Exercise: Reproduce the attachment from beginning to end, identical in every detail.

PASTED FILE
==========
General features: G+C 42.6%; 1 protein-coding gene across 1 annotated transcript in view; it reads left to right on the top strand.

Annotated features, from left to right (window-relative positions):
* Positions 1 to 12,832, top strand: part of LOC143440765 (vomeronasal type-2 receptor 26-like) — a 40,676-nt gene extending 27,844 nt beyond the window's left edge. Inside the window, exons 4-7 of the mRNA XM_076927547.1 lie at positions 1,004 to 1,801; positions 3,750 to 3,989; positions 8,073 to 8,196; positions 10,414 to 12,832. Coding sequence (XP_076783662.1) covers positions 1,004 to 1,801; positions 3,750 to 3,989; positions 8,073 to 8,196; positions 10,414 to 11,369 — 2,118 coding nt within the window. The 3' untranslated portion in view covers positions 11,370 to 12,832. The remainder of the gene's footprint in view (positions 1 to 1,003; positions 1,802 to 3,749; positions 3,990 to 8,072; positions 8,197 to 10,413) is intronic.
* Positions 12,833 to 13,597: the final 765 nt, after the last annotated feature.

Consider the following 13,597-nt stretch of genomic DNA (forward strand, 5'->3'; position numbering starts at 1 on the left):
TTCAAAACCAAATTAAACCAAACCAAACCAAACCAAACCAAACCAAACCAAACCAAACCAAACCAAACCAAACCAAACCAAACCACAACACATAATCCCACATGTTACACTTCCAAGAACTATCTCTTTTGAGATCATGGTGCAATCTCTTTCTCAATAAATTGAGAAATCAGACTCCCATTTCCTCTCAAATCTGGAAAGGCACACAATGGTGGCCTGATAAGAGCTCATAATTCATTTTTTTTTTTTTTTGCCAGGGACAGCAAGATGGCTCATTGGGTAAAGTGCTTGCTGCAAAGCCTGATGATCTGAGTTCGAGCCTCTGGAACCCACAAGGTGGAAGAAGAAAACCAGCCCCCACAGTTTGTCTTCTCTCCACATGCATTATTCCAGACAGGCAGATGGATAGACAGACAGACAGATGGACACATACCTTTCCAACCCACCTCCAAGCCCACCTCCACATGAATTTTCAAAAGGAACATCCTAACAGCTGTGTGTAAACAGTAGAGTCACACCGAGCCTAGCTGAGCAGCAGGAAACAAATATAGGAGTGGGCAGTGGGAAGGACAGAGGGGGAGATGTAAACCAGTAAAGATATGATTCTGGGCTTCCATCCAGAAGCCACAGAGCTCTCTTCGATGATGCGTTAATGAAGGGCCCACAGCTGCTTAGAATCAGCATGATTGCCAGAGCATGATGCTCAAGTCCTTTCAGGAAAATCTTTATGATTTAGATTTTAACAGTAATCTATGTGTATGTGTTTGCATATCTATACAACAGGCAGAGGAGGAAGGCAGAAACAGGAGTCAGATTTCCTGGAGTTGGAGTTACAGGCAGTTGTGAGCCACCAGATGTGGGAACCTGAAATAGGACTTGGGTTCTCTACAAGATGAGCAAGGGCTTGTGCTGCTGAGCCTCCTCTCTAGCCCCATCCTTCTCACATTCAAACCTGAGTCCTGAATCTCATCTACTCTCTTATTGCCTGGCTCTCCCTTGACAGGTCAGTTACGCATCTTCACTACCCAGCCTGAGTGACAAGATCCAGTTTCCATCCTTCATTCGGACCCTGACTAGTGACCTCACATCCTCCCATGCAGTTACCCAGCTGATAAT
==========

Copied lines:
General features: G+C 42.6%; 1 protein-coding gene across 1 annotated transcript in view; it reads left to right on the top strand.

Annotated features, from left to right (window-relative positions):
* Positions 1 to 12,832, top strand: part of LOC143440765 (vomeronasal type-2 receptor 26-like) — a 40,676-nt gene extending 27,844 nt beyond the window's left edge. Inside the window, exons 4-7 of the mRNA XM_076927547.1 lie at positions 1,004 to 1,801; positions 3,750 to 3,989; positions 8,073 to 8,196; positions 10,414 to 12,832. Coding sequence (XP_076783662.1) covers positions 1,004 to 1,801; positions 3,750 to 3,989; positions 8,073 to 8,196; positions 10,414 to 11,369 — 2,118 coding nt within the window. The 3' untranslated portion in view covers positions 11,370 to 12,832. The remainder of the gene's footprint in view (positions 1 to 1,003; positions 1,802 to 3,749; positions 3,990 to 8,072; positions 8,197 to 10,413) is intronic.
* Positions 12,833 to 13,597: the final 765 nt, after the last annotated feature.

Consider the following 13,597-nt stretch of genomic DNA (forward strand, 5'->3'; position numbering starts at 1 on the left):
TTCAAAACCAAATTAAACCAAACCAAACCAAACCAAACCAAACCAAACCAAACCAAACCAAACCAAACCAAACCAAACCAAACCACAACACATAATCCCACATGTTACACTTCCAAGAACTATCTCTTTTGAGATCATGGTGCAATCTCTTTCTCAATAAATTGAGAAATCAGACTCCCATTTCCTCTCAAATCTGGAAAGGCACACAATGGTGGCCTGATAAGAGCTCATAATTCATTTTTTTTTTTTTTTGCCAGGGACAGCAAGATGGCTCATTGGGTAAAGTGCTTGCTGCAAAGCCTGATGATCTGAGTTCGAGCCTCTGGAACCCACAAGGTGGAAGAAGAAAACCAGCCCCCACAGTTTGTCTTCTCTCCACATGCATTATTCCAGACAGGCAGATGGATAGACAGACAGACAGATGGACACATACCTTTCCAACCCACCTCCAAGCCCACCTCCACATGAATTTTCAAAAGGAACATCCTAACAGCTGTGTGTAAACAGTAGAGTCACACCGAGCCTAGCTGAGCAGCAGGAAACAAATATAGGAGTGGGCAGTGGGAAGGACAGAGGGGGAGATGTAAACCAGTAAAGATATGATTCTGGGCTTCCATCCAGAAGCCACAGAGCTCTCTTCGATGATGCGTTAATGAAGGGCCCACAGCTGCTTAGAATCAGCATGATTGCCAGAGCATGATGCTCAAGTCCTTTCAGGAAAATCTTTATGATTTAGATTTTAACAGTAATCTATGTGTATGTGTTTGCATATCTATACAACAGGCAGAGGAGGAAGGCAGAAACAGGAGTCAGATTTCCTGGAGTTGGAGTTACAGGCAGTTGTGAGCCACCAGATGTGGGAACCTGAAATAGGACTTGGGTTCTCTACAAGATGAGCAAGGGCTTGTGCTGCTGAGCCTCCTCTCTAGCCCCATCCTTCTCACATTCAAACCTGAGTCCTGAATCTCATCTACTCTCTTATTGCCTGGCTCTCCCTTGACAGGTCAGTTACGCATCTTCACTACCCAGCCTGAGTGACAAGATCCAGTTTCCATCCTTCATTCGGACCCTGACTAGTGACCTCACATCCTCCCATGCAGTTACCCAGCTGATAAT